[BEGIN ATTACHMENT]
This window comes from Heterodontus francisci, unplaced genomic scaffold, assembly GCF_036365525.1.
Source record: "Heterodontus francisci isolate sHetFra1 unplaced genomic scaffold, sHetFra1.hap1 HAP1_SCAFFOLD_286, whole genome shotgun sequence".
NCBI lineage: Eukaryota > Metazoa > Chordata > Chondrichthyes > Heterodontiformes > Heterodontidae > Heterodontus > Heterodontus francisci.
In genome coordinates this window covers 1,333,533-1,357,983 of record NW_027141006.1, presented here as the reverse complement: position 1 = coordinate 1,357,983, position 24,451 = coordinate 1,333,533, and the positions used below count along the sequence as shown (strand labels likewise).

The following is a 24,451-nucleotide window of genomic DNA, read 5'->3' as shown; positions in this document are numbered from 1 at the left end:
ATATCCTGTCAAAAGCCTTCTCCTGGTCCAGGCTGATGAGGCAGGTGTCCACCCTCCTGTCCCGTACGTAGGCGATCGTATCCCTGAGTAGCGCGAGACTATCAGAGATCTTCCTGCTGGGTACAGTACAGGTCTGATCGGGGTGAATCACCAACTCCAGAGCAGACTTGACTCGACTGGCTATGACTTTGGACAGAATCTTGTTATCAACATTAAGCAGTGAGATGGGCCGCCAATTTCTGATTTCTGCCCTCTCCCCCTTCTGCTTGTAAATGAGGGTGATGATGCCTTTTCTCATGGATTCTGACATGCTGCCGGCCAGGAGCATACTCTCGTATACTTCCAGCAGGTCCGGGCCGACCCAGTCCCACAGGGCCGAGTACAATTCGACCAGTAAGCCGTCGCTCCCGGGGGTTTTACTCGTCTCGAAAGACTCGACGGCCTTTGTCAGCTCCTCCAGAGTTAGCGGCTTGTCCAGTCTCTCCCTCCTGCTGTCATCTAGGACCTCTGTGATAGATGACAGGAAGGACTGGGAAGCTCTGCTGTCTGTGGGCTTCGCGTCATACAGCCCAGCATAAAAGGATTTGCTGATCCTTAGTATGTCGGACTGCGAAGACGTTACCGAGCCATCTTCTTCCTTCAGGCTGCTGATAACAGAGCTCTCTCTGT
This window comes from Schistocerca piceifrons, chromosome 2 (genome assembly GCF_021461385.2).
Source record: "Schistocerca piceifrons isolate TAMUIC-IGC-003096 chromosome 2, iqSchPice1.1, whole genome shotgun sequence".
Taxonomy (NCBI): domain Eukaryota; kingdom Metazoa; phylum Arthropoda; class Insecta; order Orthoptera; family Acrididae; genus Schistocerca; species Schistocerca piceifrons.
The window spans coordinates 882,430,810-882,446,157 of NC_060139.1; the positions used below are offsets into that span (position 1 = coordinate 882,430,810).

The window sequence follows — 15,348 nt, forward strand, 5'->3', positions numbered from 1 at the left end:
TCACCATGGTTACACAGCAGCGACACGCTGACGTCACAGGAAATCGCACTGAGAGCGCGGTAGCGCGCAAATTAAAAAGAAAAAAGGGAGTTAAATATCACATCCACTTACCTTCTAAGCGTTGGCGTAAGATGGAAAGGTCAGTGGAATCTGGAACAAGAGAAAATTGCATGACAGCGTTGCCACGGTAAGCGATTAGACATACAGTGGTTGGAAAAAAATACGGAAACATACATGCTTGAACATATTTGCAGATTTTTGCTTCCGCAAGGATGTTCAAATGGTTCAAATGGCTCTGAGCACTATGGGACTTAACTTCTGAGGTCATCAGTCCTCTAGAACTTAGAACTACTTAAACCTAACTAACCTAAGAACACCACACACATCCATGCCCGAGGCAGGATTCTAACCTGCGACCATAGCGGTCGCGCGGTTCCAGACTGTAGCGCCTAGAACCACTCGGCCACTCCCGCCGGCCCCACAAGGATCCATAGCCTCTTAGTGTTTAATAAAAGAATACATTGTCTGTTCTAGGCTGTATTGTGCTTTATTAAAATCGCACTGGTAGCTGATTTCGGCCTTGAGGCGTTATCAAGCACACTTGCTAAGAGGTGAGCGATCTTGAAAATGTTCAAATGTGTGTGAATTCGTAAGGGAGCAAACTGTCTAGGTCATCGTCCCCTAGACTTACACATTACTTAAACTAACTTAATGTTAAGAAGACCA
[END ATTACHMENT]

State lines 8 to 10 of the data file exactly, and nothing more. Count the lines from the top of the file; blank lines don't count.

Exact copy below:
Source record: "Schistocerca piceifrons isolate TAMUIC-IGC-003096 chromosome 2, iqSchPice1.1, whole genome shotgun sequence".
Taxonomy (NCBI): domain Eukaryota; kingdom Metazoa; phylum Arthropoda; class Insecta; order Orthoptera; family Acrididae; genus Schistocerca; species Schistocerca piceifrons.
The window spans coordinates 882,430,810-882,446,157 of NC_060139.1; the positions used below are offsets into that span (position 1 = coordinate 882,430,810).